Currently, after more than $ 6 trillion spent, a budget deficit of 12.4 percent of GDP according to the Congressional Budget Office, and $ 80 million in monthly asset purchases by the Fed, the result is a turnout. stagnating at 61.6% in the working population. , disappointing monthly job gains, annualized third-quarter GDP growth of 2.0% and consumption growth of just 1.6%, an average GDP forecast of 1.7% for the next decade per the Congressional Budget Office, an expected average unemployment rate of 4.8 percent, and high inflation — currently at a thirty-nine-year high of 6.8 percent.

The situation in the eurozone is even worse, as there have never been any real measures on the supply side to stimulate production, increase hiring and raise wages, as has happened in the United States. post 2017. Instead, there has been greater government centralization of savings, reckless spending, and deficit financing through money printing.

Right now, the euro zone’s base interest rate is zero, while deposit rates are in negative territory, which was unthinkable ten years ago. The European Central Bank shows no signs of stopping bond buying and its governor persists in his refusal to recognize dangerous inflationary signs. To make matters worse, no one even admits that the process of economic zombification in the euro zone is well underway. Centralization of the economy has never worked in the history of mankind and is failing once again. Unfortunately for the West, the United States is now surely on the same track as the eurozone countries, but perhaps just in time to raise the bar.

In addition, financial repression (by keeping yields artificially low) and central bank interference in markets are unnatural and cause massive distortions in financial and other markets. For example, returns in a stable, healthier country like Germany are not much different from countries with massive debt levels and weaker economics. Central banks have become active market players, deviating far from their original objectives.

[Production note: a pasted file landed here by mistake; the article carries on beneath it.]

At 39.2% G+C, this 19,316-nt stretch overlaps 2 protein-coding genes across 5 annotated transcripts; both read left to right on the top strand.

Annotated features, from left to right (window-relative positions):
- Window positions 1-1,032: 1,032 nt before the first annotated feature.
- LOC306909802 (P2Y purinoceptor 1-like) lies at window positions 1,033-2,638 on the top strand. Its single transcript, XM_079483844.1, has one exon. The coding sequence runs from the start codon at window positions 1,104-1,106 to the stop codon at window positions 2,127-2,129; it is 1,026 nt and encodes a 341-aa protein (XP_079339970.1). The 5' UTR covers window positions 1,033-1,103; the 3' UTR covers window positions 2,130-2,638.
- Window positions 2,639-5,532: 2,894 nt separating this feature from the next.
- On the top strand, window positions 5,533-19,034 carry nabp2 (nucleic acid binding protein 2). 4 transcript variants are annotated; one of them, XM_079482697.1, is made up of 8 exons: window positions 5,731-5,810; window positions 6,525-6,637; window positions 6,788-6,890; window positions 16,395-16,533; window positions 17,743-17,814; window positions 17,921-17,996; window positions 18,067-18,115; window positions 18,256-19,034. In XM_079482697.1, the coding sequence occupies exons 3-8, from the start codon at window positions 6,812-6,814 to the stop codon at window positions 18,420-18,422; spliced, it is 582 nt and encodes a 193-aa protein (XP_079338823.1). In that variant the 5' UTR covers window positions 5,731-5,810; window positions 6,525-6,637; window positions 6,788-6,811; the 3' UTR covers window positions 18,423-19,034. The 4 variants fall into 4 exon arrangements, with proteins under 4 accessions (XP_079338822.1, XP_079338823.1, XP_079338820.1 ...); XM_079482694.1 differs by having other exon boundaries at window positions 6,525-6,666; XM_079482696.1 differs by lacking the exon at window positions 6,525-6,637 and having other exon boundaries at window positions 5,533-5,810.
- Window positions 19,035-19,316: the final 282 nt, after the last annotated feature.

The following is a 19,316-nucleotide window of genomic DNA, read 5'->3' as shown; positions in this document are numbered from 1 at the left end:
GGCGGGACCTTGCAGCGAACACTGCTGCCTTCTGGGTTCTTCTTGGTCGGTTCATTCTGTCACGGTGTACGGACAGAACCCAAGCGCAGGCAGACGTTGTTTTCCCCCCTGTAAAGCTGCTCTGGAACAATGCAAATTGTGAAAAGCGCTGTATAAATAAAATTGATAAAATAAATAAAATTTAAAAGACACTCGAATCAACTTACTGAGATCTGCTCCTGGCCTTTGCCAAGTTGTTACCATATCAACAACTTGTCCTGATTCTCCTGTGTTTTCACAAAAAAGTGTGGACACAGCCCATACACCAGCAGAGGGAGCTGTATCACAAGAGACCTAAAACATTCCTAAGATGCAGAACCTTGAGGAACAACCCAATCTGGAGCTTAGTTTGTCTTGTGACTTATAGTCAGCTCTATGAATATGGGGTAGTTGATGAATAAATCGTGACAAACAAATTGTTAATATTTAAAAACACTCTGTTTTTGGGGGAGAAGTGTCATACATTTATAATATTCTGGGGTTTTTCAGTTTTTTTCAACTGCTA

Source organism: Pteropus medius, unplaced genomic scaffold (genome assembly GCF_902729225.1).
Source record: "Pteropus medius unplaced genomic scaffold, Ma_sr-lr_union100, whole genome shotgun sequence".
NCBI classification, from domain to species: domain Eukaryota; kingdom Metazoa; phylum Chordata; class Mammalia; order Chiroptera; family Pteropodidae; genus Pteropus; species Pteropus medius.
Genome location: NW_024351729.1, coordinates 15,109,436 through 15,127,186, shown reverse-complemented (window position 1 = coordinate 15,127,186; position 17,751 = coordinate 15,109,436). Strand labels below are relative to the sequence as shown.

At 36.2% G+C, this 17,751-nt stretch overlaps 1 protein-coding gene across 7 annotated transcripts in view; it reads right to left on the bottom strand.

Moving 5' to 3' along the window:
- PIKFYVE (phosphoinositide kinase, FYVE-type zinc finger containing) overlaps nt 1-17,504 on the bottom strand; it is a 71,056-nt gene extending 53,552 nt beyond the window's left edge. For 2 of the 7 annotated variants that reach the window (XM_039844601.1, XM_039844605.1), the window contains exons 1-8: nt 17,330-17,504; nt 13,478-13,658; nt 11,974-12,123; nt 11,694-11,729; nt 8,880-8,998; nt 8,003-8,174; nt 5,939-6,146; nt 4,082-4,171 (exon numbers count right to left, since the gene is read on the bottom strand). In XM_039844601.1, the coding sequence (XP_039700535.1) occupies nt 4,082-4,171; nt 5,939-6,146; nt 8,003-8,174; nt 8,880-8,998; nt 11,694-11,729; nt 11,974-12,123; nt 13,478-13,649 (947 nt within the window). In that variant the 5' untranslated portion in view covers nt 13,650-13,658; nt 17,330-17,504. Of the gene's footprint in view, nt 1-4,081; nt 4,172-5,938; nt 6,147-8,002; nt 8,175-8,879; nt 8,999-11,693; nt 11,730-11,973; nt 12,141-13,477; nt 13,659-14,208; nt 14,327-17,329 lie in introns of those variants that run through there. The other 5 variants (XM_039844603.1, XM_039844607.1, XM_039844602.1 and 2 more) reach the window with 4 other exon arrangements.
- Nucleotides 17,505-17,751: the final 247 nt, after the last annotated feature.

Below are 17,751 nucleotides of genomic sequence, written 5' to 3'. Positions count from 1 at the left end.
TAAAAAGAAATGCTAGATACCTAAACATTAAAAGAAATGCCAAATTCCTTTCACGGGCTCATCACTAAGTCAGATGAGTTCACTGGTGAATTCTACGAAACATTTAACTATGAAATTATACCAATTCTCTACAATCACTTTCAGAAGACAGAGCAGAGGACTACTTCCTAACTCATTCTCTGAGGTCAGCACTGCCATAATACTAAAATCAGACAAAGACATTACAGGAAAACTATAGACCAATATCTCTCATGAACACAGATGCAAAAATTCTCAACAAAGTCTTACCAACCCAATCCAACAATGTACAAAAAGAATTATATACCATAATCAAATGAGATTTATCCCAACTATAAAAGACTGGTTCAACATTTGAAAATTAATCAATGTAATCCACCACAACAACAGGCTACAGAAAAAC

This is why a free market, in essence one of the most democratic institutions, governed by the actions of a considerable number of individuals and reflecting the needs and desires of society is necessary. It is only when market players are free to act and compete that they are able to allocate capital in a way that reflects societal demands and the need for innovation. Government, like any existing monopoly, can never substitute for this, leading to unproductive capital allocation and accumulation of debt.

An environment of rising inflation would require a rate hike and a halt to this rate of money printing. Will politicians allow rate hikes, given their plans for more spending and higher debt? What would be the tax implications of such a decision? Inevitably, the tapering would reveal structural imbalances that have been hidden in most Western economies. Perhaps this is why central bank officials have been reluctant to stop their quantitative easing programs. Such action should certainly be followed by huge spending cuts, deregulation and tax cuts to boost productivity – steps that require a political will that is not present in any Western government.

A desperate need for deep structural changes in Western economies towards greater economic freedom, free and fair markets, more limited government and fiscal responsibility is evident. However, in the end, all Western governments will face the consequences of their misguided policies and the imbalances they have created.

There has to be serious discussion within the business and financial community, independent of political interference and government lobbying, if we are serious about saving Western economies and restoring sanity to policymaking.

* About the Author: Nikola Kedhi is a Senior Financial Advisor at Deloitte and a contributor to various media in the US and Europe including Fox News, The American Conservative, The European curator, Il Giornale, The Federalist, and many more. The article reflects the views of the author only.

Source: This article was published by the MISES Institute